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9/11: A chance to go back

gerhardt.jpgWatch a web-only video preview presentation from this feature.

Ioanna Roumeliotis speaks with Canadian hotelier Hans Gerhardt ten years after losing his son, Ralph, in the attacks on the World Trade Center on September 11.  Watch online here.



You'll sometimes see journalists, myself included, write about being eyewitnesses to history, about having the good fortune to be in that front row seat to an unprecedented event in time.

But there was nothing good or fortunate about what happened in New York on September 11th, 2001.

It was horrific.

For me and a few Toronto colleagues, the day began early, with an ugly road race against time and security obstacles to New York.   But it was important a CBC crew get there fast, to have Canadian eyes and ears - that Canadian perspective - on the ground for our viewers and listeners.

Correspondent Ioanna Roumeliotis and I were part of the first CBC crew to get to Lower Manhattan by that night, rubble at our feet, ash falling on our heads, the haunted eyes of rescue crews searing our memories.

Thousands died on that day at the site of the World Trade Center, but on 9/11 and in the two weeks that followed, we were able to bring you the voices of the people who lived - the husbands and wives, father and mothers, and the people who came to help.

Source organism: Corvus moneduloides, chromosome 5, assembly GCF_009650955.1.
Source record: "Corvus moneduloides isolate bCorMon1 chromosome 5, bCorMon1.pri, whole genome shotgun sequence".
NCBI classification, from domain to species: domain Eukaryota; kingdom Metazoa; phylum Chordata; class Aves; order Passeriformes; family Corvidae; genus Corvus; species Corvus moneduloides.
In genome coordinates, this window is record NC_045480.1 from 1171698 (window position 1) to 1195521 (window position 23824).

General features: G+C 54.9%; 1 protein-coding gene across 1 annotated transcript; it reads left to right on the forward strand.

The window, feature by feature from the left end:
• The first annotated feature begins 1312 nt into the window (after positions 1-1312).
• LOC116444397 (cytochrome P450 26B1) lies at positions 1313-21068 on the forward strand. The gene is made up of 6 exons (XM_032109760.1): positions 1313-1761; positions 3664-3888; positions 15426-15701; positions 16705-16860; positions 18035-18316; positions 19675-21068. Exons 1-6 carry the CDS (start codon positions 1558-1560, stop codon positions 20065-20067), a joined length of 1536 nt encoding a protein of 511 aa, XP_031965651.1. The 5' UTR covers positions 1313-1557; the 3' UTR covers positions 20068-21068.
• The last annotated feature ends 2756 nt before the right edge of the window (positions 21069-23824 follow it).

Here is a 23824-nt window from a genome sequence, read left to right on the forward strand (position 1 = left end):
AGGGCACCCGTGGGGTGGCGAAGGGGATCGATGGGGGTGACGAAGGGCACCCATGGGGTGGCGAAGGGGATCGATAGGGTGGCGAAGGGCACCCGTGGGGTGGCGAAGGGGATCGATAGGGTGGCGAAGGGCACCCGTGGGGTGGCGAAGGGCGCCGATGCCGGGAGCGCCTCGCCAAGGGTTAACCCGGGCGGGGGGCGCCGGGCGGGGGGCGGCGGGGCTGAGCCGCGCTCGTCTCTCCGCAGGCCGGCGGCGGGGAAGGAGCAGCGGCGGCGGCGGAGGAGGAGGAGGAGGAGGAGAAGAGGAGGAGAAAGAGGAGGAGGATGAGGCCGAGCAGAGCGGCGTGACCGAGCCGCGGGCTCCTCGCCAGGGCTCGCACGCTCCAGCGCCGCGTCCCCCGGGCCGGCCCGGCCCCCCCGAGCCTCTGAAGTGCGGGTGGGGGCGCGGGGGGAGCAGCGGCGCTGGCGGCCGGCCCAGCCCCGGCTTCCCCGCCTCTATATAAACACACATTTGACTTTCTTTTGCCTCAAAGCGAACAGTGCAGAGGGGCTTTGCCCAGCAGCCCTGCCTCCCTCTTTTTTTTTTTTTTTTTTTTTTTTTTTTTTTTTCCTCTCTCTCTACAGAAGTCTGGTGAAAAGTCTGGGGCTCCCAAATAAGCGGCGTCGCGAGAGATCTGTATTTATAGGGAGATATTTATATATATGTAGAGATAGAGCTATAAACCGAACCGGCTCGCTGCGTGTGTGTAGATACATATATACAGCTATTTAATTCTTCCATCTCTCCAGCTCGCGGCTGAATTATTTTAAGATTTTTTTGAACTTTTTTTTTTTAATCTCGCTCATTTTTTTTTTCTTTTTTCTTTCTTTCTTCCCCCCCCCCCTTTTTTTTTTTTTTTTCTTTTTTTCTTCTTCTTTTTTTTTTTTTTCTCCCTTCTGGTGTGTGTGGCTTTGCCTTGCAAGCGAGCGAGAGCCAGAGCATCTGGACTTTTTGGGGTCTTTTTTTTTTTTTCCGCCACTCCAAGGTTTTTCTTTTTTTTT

Their faces and their stories stayed with us.  For ten years.

And now, we have the good fortune to be able to go back, to seek out some of those people we met a decade ago - not just to find out where they are, but hear HOW they are.  And tell you.

What unfolded became a remarkable journey for us, and dare I say, a remarkable journey for those people, too.

I had been back to New York City since 9/11, but not in some years, and not with these eyes. From the moment Ioanna and I drove over the George Washington Bridge, onto the FDR into Manhattan, the flashbacks began.  It was the same route we took ten years ago, only back then, the roads were deserted and the sky ink black, save for a glow and eerie cloud up ahead.

Later, criss-crossing packed city streets in a yellow cab, there was Union Square engaged in the busy bustle of a normal day - only in my mind, all I could see were the flowers, the candles, and the tears of a vigil a decade ago.

Walking by the Salvation Army, the Armory, Pier 94, even a bakery on Tribeca's Duane Street sent me reeling back in time, to a city cloaked in fear, sorrow and patriotism.

I could still see the young Canadian woman, her hair wrapped in an American flag bandana, nimbly icing American flag cookies.  I could see the dazed merchant pacing the length of an ash-covered jeans store.  The volunteer firefighter who could barely stand, his body aching with fatigue, his consciousness only beginning to comprehend what had happened.  And the office worker taking what I would soon find out was one of her final glances ever down a street leading to a heaping, crumbling mass of what was once the Twin Towers.